HC Deb 13 March 1809 vol 13 cc358-9

The order of the day for calling the house over having been read, lord Folkestone moved, that it be called over to morrow.

General Gascoyne

repeated his objections to this prolongation of the call. It had a bad tendency, because many members who heard the postponement of the call, anticipated the adjournment of the debate, and consequently absented themselves from the house. Of this fact, the comparative state of the house at two o' clock on Thursday morning last, and at two o' clock on Saturday morning last, afforded sufficient proof. He was convinced that not an individual attendance would be produced by the call, more than what would have taken place without it. But from the perpetual postponements of this motion the house must suffer in the opinion of the public, who would imagine that such a measure was necessary to compel their representatives to attend to their duty. The noble lord treated the house of commons like school-boys; but lie trusted that lie would not find his controul so extensive as perhaps he flattered himself it was. He had risen with a determination, that the motion should not pass without comment: if the feeling of the house appeared to be with him, he should certainly press the question to a division.

Lord Folkestone

defended himself from the imputation of pretending to any power over the house. It was for the house to decide on this question, and not for him. At the same time, he trusted, that for reasons similar to those which he had stated on a former occasion, the house would adopt the motion which he had the honour of submitting to them.

Sir T. Turton

stated the inconvenience which resulted from prolonging the discussion on each night to so late an hour. In his opinion it must be destructive to the life of some individuals, and to the health of all. Under such circumstances it was impossible to bring into the house the 'mens sana in corpore sano.' He trusted also, that on every amendment that might be proposed, no hon. member who had already spoken, would conceive himself entitled again to enter at large into the original question.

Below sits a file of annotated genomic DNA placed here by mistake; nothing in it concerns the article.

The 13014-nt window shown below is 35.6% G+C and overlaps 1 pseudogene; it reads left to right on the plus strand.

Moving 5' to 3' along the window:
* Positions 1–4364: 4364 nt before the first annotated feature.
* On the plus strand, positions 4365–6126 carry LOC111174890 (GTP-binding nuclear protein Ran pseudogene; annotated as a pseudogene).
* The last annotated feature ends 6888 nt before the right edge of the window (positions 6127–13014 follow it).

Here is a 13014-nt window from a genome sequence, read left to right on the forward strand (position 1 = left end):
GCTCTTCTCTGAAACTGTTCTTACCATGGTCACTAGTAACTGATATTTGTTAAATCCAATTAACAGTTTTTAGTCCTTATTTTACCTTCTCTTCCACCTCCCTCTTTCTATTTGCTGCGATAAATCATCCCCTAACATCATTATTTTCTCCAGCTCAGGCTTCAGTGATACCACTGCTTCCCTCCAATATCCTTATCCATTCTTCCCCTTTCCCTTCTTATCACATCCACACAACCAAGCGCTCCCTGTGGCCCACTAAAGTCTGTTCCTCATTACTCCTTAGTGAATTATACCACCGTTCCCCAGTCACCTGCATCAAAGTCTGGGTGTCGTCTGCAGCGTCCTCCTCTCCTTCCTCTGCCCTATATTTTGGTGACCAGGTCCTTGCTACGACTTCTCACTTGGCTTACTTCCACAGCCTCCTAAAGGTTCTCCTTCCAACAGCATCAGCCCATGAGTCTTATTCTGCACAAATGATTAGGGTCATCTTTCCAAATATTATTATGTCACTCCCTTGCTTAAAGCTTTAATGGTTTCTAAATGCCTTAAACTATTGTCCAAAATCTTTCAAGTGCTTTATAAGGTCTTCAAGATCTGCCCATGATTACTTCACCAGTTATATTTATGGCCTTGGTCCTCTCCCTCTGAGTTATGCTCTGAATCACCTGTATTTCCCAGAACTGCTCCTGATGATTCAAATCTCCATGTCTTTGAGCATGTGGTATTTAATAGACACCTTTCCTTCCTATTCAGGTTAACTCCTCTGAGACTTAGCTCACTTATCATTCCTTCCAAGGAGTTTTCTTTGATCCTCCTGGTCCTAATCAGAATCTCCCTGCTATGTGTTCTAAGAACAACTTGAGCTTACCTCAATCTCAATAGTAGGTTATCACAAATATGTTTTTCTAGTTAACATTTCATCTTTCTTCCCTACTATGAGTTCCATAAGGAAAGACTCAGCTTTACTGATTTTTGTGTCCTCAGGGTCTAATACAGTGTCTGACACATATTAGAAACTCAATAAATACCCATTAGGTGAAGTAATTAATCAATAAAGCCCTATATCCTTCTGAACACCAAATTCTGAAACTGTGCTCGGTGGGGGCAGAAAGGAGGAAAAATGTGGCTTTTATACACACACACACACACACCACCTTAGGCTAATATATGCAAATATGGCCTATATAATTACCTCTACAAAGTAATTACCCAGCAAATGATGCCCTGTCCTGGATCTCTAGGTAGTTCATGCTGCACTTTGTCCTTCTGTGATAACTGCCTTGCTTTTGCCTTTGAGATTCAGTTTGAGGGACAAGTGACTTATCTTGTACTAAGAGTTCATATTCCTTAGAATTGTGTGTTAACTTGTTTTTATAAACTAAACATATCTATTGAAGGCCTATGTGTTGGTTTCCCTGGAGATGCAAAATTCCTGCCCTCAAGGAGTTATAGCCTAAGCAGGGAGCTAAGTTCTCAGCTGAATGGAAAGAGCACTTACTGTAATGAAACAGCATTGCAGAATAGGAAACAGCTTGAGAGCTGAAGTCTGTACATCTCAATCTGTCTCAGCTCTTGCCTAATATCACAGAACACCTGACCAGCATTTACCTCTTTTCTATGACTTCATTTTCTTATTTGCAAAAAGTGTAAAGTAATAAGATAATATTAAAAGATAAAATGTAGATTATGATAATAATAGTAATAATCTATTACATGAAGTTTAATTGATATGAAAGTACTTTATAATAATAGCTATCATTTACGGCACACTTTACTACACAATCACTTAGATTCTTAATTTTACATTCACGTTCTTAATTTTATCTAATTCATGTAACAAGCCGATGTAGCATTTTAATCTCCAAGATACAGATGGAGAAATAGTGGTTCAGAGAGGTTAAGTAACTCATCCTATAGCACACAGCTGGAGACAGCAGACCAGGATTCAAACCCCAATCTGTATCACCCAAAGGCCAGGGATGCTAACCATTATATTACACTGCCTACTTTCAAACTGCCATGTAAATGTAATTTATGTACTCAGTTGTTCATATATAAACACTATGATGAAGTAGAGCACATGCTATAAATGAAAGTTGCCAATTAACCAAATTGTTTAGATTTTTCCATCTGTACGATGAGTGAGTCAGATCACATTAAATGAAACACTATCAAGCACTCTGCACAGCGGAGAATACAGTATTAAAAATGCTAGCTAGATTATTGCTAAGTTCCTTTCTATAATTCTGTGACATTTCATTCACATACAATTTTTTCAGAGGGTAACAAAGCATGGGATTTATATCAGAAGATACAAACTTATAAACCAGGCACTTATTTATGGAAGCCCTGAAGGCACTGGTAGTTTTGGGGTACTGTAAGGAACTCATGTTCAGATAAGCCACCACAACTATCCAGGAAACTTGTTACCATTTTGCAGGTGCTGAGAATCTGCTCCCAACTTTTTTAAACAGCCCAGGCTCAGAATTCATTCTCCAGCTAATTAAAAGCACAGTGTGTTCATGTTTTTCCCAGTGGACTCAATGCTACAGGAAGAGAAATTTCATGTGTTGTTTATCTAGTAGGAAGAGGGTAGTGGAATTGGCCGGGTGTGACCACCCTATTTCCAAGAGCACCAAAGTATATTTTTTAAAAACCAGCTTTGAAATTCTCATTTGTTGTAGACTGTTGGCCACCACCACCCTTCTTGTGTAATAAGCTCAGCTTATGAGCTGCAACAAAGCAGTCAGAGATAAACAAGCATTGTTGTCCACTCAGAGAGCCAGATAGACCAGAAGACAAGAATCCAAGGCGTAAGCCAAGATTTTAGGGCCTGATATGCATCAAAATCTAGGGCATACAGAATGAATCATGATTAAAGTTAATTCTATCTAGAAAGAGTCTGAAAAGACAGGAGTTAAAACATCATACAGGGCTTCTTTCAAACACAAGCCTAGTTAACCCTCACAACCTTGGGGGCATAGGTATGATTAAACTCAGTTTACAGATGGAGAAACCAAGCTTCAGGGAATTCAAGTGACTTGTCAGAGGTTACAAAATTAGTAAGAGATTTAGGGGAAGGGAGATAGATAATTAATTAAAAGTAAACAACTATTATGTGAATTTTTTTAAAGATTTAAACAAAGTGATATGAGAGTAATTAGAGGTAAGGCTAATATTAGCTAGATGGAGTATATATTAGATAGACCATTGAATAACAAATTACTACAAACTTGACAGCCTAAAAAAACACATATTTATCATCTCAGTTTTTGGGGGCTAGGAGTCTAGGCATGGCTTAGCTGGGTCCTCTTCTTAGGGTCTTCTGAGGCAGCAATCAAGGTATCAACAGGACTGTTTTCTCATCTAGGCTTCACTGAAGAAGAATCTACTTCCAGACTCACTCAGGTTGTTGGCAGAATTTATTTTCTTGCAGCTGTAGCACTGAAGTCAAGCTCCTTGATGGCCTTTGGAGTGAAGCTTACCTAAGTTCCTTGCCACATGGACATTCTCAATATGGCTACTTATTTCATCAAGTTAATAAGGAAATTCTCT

The Chancellor of the Exchequer,

adverting to the last observation of the hon. baronet, disclaimed any intention on his part of repeating the observations with which he had, on a recent evening, tresspassed on the patience of the house. The only object for which he should feel it incumbent on him again to rise was, to explain the various misunderstandings which had occurred with respect to several parts of his speech; and also declare what appeared to he him to be the state of the question before the house, and on what the house were actually called upon to decide; for it has his opinion, that if without further elucidation the question was put from the Chair, many members would be at a loss to know in what way to vote, so as to express their real sentiments. In declaring, however, these as the limits which he should prescribe to himself in again addressing the house, he begged not to be understood as penying the right of any individual who had already spoken, and who might again choose to speak on a fresh question, to go as much into detail on the main subject as he thought proper. With respect to the motion of the noble lord, it must meet with his support. Let the house consider the object of that motion in the first instance. It was not for the purpose of procuring a full attendance in the discussion, so much as on the division. He was prepared to agree to the observation of the hon. baronet, of the inconvenience likely to result to the health, and even life, of members, from the prolonged debates that so closely followed each other. Should circumstances demand a continuation of discussion for the whole of this week, the evil would be very serious. In that case, it would perhaps be advisable to make a break; and if the discussion should not be completed on to-morrow night, to adjourn over Wednesday, in order to give a pause to the members, and to enable them to return with recruited faculties of body and mind to the discussion and ultimate decision of this most important proceeding.—The motion was then agreed to.